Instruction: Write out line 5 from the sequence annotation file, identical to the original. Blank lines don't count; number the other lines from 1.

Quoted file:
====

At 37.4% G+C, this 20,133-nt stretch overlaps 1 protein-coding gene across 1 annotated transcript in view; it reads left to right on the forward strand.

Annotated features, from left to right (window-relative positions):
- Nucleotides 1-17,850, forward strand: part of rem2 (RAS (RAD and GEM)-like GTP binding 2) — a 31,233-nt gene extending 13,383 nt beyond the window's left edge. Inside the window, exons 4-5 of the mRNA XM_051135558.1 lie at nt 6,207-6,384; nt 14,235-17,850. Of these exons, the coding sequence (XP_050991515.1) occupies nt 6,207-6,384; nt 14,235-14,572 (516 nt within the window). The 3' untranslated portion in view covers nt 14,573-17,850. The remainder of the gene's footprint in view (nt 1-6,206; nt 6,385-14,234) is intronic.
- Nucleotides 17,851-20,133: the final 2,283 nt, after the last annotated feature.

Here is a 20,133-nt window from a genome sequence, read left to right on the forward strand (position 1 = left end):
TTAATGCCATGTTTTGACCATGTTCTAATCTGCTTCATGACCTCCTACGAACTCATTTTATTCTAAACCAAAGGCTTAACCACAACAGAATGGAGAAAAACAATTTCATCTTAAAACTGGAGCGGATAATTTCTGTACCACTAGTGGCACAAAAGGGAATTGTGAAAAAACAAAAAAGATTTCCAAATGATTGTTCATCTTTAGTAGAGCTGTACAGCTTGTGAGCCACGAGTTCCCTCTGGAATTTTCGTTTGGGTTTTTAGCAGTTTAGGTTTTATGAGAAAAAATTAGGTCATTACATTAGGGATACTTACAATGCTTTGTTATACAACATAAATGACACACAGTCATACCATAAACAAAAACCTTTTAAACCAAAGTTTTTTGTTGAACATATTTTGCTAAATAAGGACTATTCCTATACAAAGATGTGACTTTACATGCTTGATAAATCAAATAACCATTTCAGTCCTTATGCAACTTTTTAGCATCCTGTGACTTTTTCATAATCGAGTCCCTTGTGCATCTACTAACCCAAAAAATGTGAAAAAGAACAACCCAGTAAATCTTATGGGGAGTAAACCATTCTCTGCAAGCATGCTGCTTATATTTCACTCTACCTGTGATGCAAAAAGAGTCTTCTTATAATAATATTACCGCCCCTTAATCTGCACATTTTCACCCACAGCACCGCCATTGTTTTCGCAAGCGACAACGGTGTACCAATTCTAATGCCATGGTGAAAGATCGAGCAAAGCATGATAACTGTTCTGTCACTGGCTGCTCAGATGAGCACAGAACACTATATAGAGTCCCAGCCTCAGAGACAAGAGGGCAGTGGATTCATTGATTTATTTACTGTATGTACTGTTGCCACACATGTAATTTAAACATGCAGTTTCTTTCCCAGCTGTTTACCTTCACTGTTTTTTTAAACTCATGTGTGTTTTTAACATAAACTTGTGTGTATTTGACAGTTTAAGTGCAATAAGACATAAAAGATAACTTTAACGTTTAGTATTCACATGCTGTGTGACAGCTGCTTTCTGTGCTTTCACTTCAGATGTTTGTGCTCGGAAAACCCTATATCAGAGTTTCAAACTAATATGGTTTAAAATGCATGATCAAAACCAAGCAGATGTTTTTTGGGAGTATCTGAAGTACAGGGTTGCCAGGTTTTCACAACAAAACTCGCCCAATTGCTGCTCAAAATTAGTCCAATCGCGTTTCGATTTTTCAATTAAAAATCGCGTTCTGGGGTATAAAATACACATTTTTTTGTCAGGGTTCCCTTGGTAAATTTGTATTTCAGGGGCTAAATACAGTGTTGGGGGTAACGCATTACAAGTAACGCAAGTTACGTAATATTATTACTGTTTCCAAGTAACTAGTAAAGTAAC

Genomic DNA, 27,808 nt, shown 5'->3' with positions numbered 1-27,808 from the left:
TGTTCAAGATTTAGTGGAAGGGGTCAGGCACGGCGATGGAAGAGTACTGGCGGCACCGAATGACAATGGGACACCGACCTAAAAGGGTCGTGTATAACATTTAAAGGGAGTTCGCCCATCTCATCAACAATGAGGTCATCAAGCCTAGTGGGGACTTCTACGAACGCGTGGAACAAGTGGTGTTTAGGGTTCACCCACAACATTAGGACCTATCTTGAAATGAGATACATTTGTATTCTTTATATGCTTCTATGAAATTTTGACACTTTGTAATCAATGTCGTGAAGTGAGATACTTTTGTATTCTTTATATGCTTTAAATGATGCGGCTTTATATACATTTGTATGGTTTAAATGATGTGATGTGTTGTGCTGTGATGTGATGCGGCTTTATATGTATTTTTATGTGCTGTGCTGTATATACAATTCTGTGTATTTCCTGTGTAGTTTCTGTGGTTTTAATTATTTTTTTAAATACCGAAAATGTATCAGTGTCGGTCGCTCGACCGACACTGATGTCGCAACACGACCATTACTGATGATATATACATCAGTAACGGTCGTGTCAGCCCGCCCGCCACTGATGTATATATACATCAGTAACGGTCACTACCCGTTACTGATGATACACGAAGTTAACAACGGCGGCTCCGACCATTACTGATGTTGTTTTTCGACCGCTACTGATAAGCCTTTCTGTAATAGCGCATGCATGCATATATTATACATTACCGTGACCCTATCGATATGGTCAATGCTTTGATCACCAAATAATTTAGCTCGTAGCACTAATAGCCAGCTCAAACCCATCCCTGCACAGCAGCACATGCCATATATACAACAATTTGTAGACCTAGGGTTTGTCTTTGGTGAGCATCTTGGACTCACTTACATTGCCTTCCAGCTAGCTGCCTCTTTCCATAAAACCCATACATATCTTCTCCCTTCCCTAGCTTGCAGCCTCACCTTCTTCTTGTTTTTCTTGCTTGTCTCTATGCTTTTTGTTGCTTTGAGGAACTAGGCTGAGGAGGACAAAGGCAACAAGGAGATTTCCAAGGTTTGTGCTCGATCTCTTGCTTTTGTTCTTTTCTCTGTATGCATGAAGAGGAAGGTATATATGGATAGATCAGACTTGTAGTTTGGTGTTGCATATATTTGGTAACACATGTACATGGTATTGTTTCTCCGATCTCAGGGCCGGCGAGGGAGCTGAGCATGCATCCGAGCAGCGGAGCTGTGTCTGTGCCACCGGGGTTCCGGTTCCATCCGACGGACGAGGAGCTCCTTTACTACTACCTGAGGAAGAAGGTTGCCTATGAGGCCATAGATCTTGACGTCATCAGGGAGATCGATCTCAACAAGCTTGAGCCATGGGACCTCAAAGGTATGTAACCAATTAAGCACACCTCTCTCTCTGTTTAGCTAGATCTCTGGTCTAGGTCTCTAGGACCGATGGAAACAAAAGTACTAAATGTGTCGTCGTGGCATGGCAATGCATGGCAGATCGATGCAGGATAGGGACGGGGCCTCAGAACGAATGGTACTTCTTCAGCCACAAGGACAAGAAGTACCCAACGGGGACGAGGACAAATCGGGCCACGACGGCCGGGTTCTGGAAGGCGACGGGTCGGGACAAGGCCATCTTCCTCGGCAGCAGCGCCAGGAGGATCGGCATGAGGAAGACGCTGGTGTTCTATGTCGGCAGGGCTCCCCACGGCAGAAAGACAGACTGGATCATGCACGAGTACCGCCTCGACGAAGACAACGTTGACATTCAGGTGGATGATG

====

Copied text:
Here is a 20,133-nt window from a genome sequence, read left to right on the forward strand (position 1 = left end):